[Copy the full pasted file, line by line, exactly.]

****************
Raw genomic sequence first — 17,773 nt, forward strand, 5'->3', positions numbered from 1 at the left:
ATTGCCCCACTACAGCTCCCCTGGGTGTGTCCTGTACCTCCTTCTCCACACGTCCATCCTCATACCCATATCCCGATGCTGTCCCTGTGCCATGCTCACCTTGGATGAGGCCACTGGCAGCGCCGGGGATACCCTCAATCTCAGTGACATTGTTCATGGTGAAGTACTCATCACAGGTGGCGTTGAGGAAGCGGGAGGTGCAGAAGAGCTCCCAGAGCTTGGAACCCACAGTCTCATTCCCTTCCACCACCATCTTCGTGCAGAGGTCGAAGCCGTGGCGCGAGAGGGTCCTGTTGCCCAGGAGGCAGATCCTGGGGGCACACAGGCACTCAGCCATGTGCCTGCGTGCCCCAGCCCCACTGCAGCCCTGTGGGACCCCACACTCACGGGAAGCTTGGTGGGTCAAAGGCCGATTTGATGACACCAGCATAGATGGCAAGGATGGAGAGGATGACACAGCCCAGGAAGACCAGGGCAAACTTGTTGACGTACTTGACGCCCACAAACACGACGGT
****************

Raw genomic sequence first — 17,773 nt, forward strand, 5'->3', positions numbered from 1 at the left:
ATTGCCCCACTACAGCTCCCCTGGGTGTGTCCTGTACCTCCTTCTCCACACGTCCATCCTCATACCCATATCCCGATGCTGTCCCTGTGCCATGCTCACCTTGGATGAGGCCACTGGCAGCGCCGGGGATACCCTCAATCTCAGTGACATTGTTCATGGTGAAGTACTCATCACAGGTGGCGTTGAGGAAGCGGGAGGTGCAGAAGAGCTCCCAGAGCTTGGAACCCACAGTCTCATTCCCTTCCACCACCATCTTCGTGCAGAGGTCGAAGCCGTGGCGCGAGAGGGTCCTGTTGCCCAGGAGGCAGATCCTGGGGGCACACAGGCACTCAGCCATGTGCCTGCGTGCCCCAGCCCCACTGCAGCCCTGTGGGACCCCACACTCACGGGAAGCTTGGTGGGTCAAAGGCCGATTTGATGACACCAGCATAGATGGCAAGGATGGAGAGGATGACACAGCCCAGGAAGACCAGGGCAAACTTGTTGACGTACTTGACGCCCACAAACACGACGGT